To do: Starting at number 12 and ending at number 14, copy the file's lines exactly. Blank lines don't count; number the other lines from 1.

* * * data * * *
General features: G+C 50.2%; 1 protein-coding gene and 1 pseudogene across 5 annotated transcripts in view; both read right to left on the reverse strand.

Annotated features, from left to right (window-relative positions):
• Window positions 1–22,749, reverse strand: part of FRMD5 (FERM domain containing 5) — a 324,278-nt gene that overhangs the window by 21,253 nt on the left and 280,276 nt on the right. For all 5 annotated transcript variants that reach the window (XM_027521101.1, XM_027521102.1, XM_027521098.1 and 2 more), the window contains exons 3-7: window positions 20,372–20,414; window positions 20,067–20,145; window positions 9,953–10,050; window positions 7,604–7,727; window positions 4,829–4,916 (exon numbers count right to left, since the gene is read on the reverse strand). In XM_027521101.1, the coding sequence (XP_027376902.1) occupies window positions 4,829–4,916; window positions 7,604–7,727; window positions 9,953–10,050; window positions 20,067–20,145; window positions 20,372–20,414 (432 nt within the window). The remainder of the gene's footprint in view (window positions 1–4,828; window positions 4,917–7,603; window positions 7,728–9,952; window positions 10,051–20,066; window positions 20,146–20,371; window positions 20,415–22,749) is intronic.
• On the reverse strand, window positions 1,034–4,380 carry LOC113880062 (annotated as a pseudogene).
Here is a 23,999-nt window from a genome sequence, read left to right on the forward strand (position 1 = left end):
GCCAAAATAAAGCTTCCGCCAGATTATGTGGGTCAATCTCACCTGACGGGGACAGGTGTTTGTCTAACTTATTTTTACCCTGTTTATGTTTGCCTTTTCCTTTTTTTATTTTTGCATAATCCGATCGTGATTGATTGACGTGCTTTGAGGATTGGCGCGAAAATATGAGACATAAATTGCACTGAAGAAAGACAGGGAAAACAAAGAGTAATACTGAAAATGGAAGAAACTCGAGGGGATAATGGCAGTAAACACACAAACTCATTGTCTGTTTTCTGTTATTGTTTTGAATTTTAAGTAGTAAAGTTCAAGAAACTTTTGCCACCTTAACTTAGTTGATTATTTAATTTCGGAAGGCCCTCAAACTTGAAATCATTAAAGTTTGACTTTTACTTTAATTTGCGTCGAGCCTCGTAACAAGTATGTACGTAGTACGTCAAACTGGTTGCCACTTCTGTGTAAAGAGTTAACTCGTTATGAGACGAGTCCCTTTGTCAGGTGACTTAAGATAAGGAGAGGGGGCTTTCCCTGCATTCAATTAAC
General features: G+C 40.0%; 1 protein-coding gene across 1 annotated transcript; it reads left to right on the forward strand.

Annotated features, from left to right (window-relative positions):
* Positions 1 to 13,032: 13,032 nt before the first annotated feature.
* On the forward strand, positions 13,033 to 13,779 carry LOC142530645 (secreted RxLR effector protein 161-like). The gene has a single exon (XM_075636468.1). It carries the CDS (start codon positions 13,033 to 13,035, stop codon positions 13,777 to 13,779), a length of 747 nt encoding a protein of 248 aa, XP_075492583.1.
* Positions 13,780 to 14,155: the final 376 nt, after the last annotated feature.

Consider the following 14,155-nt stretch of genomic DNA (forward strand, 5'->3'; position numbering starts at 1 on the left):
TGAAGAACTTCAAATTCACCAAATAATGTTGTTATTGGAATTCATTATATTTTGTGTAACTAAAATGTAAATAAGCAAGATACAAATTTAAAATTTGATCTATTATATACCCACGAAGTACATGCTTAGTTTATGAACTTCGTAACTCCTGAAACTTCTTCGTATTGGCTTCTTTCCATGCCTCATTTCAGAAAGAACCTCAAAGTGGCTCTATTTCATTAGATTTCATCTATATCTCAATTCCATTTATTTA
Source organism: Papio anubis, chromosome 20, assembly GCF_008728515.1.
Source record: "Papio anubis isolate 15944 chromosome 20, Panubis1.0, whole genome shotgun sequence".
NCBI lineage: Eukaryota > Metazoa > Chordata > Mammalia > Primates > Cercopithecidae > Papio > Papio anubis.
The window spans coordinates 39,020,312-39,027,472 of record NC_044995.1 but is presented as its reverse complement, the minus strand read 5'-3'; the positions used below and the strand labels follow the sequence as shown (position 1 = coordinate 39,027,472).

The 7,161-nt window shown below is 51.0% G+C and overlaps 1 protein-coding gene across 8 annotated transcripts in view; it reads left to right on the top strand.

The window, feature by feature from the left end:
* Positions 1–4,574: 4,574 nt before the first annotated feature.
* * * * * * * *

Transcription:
Consider the following 14,155-nt stretch of genomic DNA (forward strand, 5'->3'; position numbering starts at 1 on the left):
TGAAGAACTTCAAATTCACCAAATAATGTTGTTATTGGAATTCATTATATTTTGTGTAACTAAAATGTAAATAAGCAAGATACAAATTTAAAATTTGATCTATTATATACCCACGAAGTACATGCTTAGTTTATGAACTTCGTAACTCCTGAAACTTCTTCGTATTGGCTTCTTTCCATGCCTCATTTCAGAAAGAACCTCAAAGTGGCTCTATTTCATTAGATTTCATCTATATCTCAATTCCATTTATTTA
Source organism: Papio anubis, chromosome 20, assembly GCF_008728515.1.